Sea Shell & Starfish Tour: In several sandy areas around the atoll, you can snorkel above huge Cushion Sea Stars, varying in color from pale yellow to burgundy red. If you wish to add to your seashell collection, there are opportunities to walk the shores of the many small cayes on the Atoll to search for a variety of shells that wash up with each tide. Conch fishing is a vital part of the commercial fishing economy at Turneffe and there are thousands of discarded Queen Conch shells to choose from. In addition, you may find exoskeletons of Long Spined Sea urchins and intact West Indian Sea Eggs.
The Maya and Turneffe: Your guide Abel, a Kekchi Maya, grew up in a Maya village in Southern Belize and will explain the history of the Maya in Belize as well as the traditions and beliefs of the Maya culture. His knowledge and ability to share it is something special.
Several Maya fishing villages have been identified on the Turneffe Atoll dating to 400 A.D. Turneffe was clearly part of the intricate trade routes of the Maya and artifacts from Turneffe indicate that they traded goods with peoples as far away as Guatemala.
Belize is thought to have been at the center of the Maya civilization, which was at its peak from 900 B.C. to 900 A.D. Today the Maya make up approximately 11% of the population of Belize with several villages still speaking one of the three Maya languages as their first language. Learn about the three Maya groups inhabiting Belize - the Yuctec, the Mopan & the Kekchi Maya. If you are lucky, you may run across a Maya artifact or two.
Sea Kayaking: Before or after your guided activities, take one of our sea kayaks out for a better look at the surroundings and enjoy the marine life close at hand. While getting some exercise, you can explore the creeks that wind amongst the mangrove islands, and the myriad of marine life inhabiting the \"flats\" including boxfish, stingrays and bonefish. Take your snorkeling gear with you and take a dip when you need to cool off or take a closer look at the marine life.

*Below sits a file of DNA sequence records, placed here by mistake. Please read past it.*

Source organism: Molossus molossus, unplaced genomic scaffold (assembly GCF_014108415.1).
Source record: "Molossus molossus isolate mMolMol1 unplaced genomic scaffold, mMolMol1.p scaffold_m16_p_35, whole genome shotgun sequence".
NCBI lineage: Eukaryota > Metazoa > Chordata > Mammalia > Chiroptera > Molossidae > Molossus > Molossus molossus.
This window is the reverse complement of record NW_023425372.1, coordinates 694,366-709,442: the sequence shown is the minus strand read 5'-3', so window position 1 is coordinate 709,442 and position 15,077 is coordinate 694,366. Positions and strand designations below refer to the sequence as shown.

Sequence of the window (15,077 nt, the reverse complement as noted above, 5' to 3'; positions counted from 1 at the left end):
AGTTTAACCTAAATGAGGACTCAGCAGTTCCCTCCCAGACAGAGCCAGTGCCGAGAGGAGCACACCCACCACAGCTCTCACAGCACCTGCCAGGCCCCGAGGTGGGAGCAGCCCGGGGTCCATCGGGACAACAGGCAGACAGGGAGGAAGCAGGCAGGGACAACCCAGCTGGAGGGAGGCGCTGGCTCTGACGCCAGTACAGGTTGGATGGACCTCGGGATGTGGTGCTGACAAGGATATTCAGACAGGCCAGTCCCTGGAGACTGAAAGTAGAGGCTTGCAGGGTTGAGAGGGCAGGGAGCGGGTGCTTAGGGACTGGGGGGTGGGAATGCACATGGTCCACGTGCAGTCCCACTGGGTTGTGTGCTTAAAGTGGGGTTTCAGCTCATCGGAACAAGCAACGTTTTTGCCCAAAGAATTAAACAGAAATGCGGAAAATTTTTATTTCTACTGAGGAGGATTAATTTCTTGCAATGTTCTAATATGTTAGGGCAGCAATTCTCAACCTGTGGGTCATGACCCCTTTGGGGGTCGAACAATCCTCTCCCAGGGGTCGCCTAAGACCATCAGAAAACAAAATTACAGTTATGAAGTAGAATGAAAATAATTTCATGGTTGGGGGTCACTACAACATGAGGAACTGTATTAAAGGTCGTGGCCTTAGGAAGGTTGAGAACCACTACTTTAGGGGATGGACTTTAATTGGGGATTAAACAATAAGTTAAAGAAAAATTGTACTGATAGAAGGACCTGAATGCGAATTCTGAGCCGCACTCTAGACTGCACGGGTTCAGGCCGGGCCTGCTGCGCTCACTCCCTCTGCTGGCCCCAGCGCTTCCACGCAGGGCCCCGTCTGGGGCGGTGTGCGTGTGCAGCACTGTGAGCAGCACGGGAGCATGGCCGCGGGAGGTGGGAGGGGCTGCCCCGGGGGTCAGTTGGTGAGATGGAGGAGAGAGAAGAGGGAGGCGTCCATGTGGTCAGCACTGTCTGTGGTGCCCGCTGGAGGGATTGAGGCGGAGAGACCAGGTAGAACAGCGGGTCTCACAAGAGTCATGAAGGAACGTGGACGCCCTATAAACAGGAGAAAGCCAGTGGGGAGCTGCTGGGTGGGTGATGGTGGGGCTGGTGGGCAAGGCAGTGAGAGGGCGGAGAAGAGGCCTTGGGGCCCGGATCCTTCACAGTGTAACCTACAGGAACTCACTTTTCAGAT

Mainland Tours: A mainland tour is optional. If you wish to do a mainland tour you will go to Belize City on our supply day (Tuesday or Wednesday), meet with one of the best tour guides in Belize and visit a Mayan Ruin, the Belize Zoo, or the rain forest. The mainland tour is an additional expense, which is paid directly to the tour operator. Costs depend upon the tour chosen.
Crocodile Tour: The Turneffe Atoll is one of the largest remaining nesting areas in the Caribbean for the docile and threatened American Crocodiles (Crocodylus acutus). Join our Adventure Guide for a leisurely boat ride around the mangrove islands for the opportunity to see these crocodiles in their natural habitat. You are likely to see crocs sunning themselves or swimming in isolated lagoons. Additionally, you will see crocodile nests and possibly baby crocodiles. Unlike the Australian and African Crocodiles, the American Crocodile eats mostly fish and is very timid. When approached while sunning on the shore, they run for the safety of the water and submerge. Your Adventure Leader will teach you about these fascinating creatures and help find as many as possible.
Lighthouse Atoll - Snorkeling & Birding Tour: Conditions allowing, you will have an opportunity to spend the day at the southern end of the Lighthouse Atoll. Your first stop will be The Great Blue Hole ($40 per person entrance fee not included). This amazing structure was formed millions of years ago when the roof of an underground cave collapsed. Now, the cave is filled with seawater and forms a circular hole 1000ft in diameter and 480 ft deep. This is primarily a scuba diving attraction and if no divers are present during your week, the boat will not be going to Lighthouse Atoll.